|If you’re a home owner and are 55 of age or older, the November election has real implications for you, especially if you are considering a move or would like to downsize.|
Here’s what happened …
A slight majority of voters agreed with and voted for California Proposition 19 as the ballot measure passed by a margin of 51.10% to 48.90%.
What Proposition 19 Does:
- Will allow eligible homeowners to transfer their tax assessments anywhere within California and allow tax assessments to be transferred to a more expensive home with an upward adjustment. *As an example, if you have a home with a $400,000 tax basis, then sell that home for $800,000, then buy a home worth $1,000,000 your new tax basis will be $600,000 (the $400,000 original + the $200,000 difference between sell and new purchase).
- Increases the number of times that persons over 55 years old or with severe disabilities can transfer their tax assessments from one to three (disaster victims are allowed one transfer). It requires that inherited homes that are not used as a principal residence, such as vacation homes, businesses, or rentals, be reassessed at market value when transferred. This goes into affect starting February, however, Washington’s birthday is a Federal Holiday and is Monday, February 15, therefore, in order to take advantage of the current law which does not call for reassessment regardless of how the property is being used, transfer would need to be completed by February 12. If you need more information you should contact and estates attorney ASAP.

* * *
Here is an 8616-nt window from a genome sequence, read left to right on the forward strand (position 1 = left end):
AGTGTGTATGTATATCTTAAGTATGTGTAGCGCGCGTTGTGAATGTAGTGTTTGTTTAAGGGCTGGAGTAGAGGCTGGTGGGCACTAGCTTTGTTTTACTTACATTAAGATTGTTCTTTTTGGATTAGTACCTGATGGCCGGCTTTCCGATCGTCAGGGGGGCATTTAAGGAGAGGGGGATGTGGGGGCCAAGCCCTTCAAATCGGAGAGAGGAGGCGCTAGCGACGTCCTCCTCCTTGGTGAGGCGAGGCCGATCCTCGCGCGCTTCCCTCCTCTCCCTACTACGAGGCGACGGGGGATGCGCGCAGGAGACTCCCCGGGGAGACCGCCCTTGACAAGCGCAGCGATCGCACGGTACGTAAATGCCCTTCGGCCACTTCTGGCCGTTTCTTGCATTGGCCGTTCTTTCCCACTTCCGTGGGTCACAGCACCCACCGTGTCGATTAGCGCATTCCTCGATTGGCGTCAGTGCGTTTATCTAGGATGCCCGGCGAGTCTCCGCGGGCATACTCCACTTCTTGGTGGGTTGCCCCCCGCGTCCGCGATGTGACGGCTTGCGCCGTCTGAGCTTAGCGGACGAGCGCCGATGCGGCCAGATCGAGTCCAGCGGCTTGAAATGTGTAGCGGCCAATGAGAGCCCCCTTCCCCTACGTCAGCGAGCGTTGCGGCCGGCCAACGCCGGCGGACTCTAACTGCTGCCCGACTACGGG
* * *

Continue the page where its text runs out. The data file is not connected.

- Allocates additional revenue or net savings resulting from the ballot measure to wildfire agencies and counties. As with most broad measures, Prop 19 can be a plus or a minus depending on your situation.
- Allows seniors and disabled to move and transfer their tax base anywhere in California.
- Allows seniors and disabled to move and transfer their tax base up to 3 times!
- Removes the restriction of Props 60 & 90 having to buy for equal or less value than you sell.
- With Prop 19 seniors and disabled can buy a more expensive home than they sell, with an upward adjustment – see example above.
- Inherited residential property used as a second home, rental, or investment property WILL BE reassessed at current market value. This will leave many “legacy” properties vulnerable and will lead to the sale of these homes simply because the heirs cannot afford the new property tax.
Go to California State Board of Equalization for more information.
Call us if you’d like to discuss how CA Prop 19 might impact your specific situation, call the Christensen Realty Group at …
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